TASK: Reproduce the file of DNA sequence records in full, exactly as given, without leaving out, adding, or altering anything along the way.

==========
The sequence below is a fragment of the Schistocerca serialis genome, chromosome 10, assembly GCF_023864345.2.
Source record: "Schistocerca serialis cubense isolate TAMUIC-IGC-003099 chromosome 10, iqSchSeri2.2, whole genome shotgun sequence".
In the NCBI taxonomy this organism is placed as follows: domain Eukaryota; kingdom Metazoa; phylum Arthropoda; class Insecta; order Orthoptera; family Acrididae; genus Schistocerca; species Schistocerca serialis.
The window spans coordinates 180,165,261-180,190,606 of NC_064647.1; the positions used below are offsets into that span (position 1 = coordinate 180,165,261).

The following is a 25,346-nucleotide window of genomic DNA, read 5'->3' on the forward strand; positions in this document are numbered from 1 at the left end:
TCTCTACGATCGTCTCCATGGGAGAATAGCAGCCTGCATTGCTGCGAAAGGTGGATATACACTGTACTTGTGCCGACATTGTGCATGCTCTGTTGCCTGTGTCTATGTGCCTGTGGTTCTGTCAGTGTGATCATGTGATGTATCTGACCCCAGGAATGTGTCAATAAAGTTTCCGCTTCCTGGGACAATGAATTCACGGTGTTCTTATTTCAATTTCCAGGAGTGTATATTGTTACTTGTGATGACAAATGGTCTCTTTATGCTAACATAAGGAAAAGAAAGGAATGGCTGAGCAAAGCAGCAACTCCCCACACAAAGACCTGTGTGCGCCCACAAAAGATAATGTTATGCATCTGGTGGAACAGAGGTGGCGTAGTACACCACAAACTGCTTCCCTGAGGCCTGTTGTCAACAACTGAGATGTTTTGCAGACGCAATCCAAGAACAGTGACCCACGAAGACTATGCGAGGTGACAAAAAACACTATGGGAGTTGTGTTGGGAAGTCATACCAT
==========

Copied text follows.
The sequence below is a fragment of the Schistocerca serialis genome, chromosome 10, assembly GCF_023864345.2.
Source record: "Schistocerca serialis cubense isolate TAMUIC-IGC-003099 chromosome 10, iqSchSeri2.2, whole genome shotgun sequence".
In the NCBI taxonomy this organism is placed as follows: domain Eukaryota; kingdom Metazoa; phylum Arthropoda; class Insecta; order Orthoptera; family Acrididae; genus Schistocerca; species Schistocerca serialis.
The window spans coordinates 180,165,261-180,190,606 of NC_064647.1; the positions used below are offsets into that span (position 1 = coordinate 180,165,261).

The following is a 25,346-nucleotide window of genomic DNA, read 5'->3' on the forward strand; positions in this document are numbered from 1 at the left end:
TCTCTACGATCGTCTCCATGGGAGAATAGCAGCCTGCATTGCTGCGAAAGGTGGATATACACTGTACTTGTGCCGACATTGTGCATGCTCTGTTGCCTGTGTCTATGTGCCTGTGGTTCTGTCAGTGTGATCATGTGATGTATCTGACCCCAGGAATGTGTCAATAAAGTTTCCGCTTCCTGGGACAATGAATTCACGGTGTTCTTATTTCAATTTCCAGGAGTGTATATTGTTACTTGTGATGACAAATGGTCTCTTTATGCTAACATAAGGAAAAGAAAGGAATGGCTGAGCAAAGCAGCAACTCCCCACACAAAGACCTGTGTGCGCCCACAAAAGATAATGTTATGCATCTGGTGGAACAGAGGTGGCGTAGTACACCACAAACTGCTTCCCTGAGGCCTGTTGTCAACAACTGAGATGTTTTGCAGACGCAATCCAAGAACAGTGACCCACGAAGACTATGCGAGGTGACAAAAAACACTATGGGAGTTGTGTTGGGAAGTCATACCAT